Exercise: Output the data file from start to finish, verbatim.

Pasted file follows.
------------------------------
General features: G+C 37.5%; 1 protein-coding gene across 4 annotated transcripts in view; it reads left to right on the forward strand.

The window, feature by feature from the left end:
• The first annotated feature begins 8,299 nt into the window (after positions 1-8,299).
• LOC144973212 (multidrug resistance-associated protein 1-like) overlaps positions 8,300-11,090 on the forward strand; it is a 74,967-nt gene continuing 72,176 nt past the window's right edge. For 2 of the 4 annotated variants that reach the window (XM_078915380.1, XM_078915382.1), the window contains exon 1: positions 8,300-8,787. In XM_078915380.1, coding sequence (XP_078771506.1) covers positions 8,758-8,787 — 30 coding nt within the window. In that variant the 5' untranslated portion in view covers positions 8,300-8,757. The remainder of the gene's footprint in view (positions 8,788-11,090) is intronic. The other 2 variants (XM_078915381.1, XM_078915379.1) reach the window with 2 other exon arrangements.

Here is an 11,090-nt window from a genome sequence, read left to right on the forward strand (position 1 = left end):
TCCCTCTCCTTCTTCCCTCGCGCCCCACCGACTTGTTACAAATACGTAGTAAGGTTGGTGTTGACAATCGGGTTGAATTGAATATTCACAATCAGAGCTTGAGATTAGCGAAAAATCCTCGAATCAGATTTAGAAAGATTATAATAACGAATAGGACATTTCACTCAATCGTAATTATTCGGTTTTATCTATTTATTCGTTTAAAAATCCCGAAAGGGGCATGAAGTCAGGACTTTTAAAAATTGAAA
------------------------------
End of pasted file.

General features: G+C 37.5%; 1 protein-coding gene across 4 annotated transcripts in view; it reads left to right on the forward strand.

The window, feature by feature from the left end:
• The first annotated feature begins 8,299 nt into the window (after positions 1-8,299).
• LOC144973212 (multidrug resistance-associated protein 1-like) overlaps positions 8,300-11,090 on the forward strand; it is a 74,967-nt gene continuing 72,176 nt past the window's right edge. For 2 of the 4 annotated variants that reach the window (XM_078915380.1, XM_078915382.1), the window contains exon 1: positions 8,300-8,787. In XM_078915380.1, coding sequence (XP_078771506.1) covers positions 8,758-8,787 — 30 coding nt within the window. In that variant the 5' untranslated portion in view covers positions 8,300-8,757. The remainder of the gene's footprint in view (positions 8,788-11,090) is intronic. The other 2 variants (XM_078915381.1, XM_078915379.1) reach the window with 2 other exon arrangements.

Here is an 11,090-nt window from a genome sequence, read left to right on the forward strand (position 1 = left end):
TCCCTCTCCTTCTTCCCTCGCGCCCCACCGACTTGTTACAAATACGTAGTAAGGTTGGTGTTGACAATCGGGTTGAATTGAATATTCACAATCAGAGCTTGAGATTAGCGAAAAATCCTCGAATCAGATTTAGAAAGATTATAATAACGAATAGGACATTTCACTCAATCGTAATTATTCGGTTTTATCTATTTATTCGTTTAAAAATCCCGAAAGGGGCATGAAGTCAGGACTTTTAAAAATTGAAA